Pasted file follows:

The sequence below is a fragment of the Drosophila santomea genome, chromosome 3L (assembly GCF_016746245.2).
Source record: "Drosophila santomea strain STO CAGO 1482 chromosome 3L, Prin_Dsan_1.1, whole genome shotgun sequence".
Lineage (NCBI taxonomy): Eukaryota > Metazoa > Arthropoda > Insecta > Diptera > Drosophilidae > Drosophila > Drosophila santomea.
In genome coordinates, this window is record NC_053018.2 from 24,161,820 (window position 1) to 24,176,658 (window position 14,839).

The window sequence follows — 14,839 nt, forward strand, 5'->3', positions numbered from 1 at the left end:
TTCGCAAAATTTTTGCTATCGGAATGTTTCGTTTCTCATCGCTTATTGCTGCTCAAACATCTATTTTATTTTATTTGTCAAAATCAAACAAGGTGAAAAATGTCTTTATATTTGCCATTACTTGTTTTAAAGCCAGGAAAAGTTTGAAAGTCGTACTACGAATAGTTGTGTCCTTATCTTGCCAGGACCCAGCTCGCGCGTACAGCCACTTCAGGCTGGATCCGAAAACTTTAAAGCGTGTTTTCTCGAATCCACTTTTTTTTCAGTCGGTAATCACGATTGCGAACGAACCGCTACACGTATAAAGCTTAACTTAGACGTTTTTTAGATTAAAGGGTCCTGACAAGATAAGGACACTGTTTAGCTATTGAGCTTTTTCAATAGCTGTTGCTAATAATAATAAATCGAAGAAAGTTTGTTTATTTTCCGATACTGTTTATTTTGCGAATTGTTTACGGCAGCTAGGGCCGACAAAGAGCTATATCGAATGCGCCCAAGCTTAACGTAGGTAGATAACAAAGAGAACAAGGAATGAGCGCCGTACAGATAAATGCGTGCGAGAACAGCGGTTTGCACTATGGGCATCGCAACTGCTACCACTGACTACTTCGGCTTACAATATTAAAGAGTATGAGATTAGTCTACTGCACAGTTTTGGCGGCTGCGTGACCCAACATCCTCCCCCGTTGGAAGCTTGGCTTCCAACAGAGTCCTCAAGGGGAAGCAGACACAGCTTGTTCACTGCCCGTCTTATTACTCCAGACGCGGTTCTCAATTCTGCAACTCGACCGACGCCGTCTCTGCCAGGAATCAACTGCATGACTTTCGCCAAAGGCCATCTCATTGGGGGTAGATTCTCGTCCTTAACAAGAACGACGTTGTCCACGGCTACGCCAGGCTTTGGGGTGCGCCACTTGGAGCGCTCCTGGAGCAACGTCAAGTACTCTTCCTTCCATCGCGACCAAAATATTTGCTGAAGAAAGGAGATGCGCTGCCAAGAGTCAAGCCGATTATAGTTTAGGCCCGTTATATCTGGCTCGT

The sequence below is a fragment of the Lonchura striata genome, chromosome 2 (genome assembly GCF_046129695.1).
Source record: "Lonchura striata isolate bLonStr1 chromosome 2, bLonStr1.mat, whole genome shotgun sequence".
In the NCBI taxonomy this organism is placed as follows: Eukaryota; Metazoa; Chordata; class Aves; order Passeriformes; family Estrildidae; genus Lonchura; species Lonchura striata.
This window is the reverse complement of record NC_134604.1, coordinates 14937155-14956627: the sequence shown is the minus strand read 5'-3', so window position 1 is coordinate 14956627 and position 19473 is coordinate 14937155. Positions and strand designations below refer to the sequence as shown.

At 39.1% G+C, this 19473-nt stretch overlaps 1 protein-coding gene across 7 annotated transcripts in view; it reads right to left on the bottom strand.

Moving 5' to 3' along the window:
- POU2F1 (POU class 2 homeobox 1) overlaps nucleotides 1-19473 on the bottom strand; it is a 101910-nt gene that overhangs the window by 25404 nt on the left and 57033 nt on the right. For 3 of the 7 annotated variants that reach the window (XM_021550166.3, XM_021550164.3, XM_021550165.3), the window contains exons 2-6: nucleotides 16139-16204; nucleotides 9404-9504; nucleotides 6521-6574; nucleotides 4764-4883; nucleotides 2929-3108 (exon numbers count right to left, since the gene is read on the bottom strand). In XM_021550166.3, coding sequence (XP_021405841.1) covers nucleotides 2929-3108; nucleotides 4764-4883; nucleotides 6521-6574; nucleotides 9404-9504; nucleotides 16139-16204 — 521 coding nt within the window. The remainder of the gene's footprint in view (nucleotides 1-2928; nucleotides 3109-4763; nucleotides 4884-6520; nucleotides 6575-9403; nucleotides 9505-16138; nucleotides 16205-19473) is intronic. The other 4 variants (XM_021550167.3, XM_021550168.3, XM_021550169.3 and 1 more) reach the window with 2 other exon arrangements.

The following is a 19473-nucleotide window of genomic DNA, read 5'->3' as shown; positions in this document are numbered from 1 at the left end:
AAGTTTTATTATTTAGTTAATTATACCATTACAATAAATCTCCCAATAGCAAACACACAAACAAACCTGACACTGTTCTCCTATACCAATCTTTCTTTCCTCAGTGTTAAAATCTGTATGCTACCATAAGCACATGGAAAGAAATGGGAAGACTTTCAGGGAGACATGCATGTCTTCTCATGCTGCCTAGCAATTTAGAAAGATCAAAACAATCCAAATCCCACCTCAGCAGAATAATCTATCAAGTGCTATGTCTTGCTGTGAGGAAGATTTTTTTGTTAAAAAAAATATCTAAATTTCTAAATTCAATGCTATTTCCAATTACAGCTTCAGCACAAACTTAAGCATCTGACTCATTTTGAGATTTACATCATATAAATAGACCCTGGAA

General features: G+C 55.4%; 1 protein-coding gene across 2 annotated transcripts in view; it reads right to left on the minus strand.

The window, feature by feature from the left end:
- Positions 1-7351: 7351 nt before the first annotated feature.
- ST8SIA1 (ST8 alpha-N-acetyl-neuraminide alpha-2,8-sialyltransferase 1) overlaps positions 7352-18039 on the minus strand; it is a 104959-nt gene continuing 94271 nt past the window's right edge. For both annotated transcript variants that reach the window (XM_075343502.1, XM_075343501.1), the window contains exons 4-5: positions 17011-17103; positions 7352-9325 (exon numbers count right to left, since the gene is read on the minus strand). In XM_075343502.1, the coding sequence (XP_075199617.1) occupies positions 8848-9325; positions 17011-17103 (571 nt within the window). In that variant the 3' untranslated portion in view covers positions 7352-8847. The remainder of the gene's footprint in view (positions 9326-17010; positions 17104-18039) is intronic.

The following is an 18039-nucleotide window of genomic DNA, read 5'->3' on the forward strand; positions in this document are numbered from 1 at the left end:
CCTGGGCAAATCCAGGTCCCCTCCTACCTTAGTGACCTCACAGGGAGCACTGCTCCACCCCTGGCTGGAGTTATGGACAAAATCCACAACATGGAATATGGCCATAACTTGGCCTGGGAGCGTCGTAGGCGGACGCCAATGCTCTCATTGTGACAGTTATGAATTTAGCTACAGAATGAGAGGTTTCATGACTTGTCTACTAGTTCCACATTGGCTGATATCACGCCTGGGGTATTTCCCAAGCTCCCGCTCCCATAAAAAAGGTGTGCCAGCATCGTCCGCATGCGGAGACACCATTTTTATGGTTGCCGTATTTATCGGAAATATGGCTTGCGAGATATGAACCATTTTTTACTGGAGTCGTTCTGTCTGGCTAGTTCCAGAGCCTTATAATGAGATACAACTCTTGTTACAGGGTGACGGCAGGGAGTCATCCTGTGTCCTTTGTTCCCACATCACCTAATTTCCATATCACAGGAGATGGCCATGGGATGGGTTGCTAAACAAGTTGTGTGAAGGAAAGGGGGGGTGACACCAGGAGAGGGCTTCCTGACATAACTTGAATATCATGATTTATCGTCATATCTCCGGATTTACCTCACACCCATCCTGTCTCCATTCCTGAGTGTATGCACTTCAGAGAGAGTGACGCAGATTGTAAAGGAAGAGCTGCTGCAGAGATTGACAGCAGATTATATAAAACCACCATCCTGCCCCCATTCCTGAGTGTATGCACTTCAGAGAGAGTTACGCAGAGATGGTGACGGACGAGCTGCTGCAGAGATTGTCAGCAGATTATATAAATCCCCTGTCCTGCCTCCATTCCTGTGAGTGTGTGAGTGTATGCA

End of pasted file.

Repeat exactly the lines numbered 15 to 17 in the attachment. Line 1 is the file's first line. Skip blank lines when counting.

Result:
AAGTTTTATTATTTAGTTAATTATACCATTACAATAAATCTCCCAATAGCAAACACACAAACAAACCTGACACTGTTCTCCTATACCAATCTTTCTTTCCTCAGTGTTAAAATCTGTATGCTACCATAAGCACATGGAAAGAAATGGGAAGACTTTCAGGGAGACATGCATGTCTTCTCATGCTGCCTAGCAATTTAGAAAGATCAAAACAATCCAAATCCCACCTCAGCAGAATAATCTATCAAGTGCTATGTCTTGCTGTGAGGAAGATTTTTTTGTTAAAAAAAATATCTAAATTTCTAAATTCAATGCTATTTCCAATTACAGCTTCAGCACAAACTTAAGCATCTGACTCATTTTGAGATTTACATCATATAAATAGACCCTGGAA

General features: G+C 55.4%; 1 protein-coding gene across 2 annotated transcripts in view; it reads right to left on the minus strand.

The window, feature by feature from the left end: